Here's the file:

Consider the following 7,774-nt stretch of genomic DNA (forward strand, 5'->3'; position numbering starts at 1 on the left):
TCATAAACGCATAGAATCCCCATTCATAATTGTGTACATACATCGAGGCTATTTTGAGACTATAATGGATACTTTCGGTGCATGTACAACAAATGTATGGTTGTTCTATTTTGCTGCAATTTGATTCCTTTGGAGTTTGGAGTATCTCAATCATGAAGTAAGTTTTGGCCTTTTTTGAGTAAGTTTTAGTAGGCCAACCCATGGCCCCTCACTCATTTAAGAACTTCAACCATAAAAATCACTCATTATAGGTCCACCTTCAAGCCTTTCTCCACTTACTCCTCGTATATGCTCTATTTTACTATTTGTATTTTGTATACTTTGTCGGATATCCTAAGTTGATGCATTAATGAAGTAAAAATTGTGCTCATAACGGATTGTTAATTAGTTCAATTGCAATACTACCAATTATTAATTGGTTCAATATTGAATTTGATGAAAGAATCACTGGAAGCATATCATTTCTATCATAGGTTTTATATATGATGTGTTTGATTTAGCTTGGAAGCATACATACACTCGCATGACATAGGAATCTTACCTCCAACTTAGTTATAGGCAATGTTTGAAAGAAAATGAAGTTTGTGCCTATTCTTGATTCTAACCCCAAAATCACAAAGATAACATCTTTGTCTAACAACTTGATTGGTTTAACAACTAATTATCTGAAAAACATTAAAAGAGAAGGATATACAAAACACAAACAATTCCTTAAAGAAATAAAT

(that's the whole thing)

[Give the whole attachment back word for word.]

Consider the following 7,774-nt stretch of genomic DNA (forward strand, 5'->3'; position numbering starts at 1 on the left):
TCATAAACGCATAGAATCCCCATTCATAATTGTGTACATACATCGAGGCTATTTTGAGACTATAATGGATACTTTCGGTGCATGTACAACAAATGTATGGTTGTTCTATTTTGCTGCAATTTGATTCCTTTGGAGTTTGGAGTATCTCAATCATGAAGTAAGTTTTGGCCTTTTTTGAGTAAGTTTTAGTAGGCCAACCCATGGCCCCTCACTCATTTAAGAACTTCAACCATAAAAATCACTCATTATAGGTCCACCTTCAAGCCTTTCTCCACTTACTCCTCGTATATGCTCTATTTTACTATTTGTATTTTGTATACTTTGTCGGATATCCTAAGTTGATGCATTAATGAAGTAAAAATTGTGCTCATAACGGATTGTTAATTAGTTCAATTGCAATACTACCAATTATTAATTGGTTCAATATTGAATTTGATGAAAGAATCACTGGAAGCATATCATTTCTATCATAGGTTTTATATATGATGTGTTTGATTTAGCTTGGAAGCATACATACACTCGCATGACATAGGAATCTTACCTCCAACTTAGTTATAGGCAATGTTTGAAAGAAAATGAAGTTTGTGCCTATTCTTGATTCTAACCCCAAAATCACAAAGATAACATCTTTGTCTAACAACTTGATTGGTTTAACAACTAATTATCTGAAAAACATTAAAAGAGAAGGATATACAAAACACAAACAATTCCTTAAAGAAATAAAT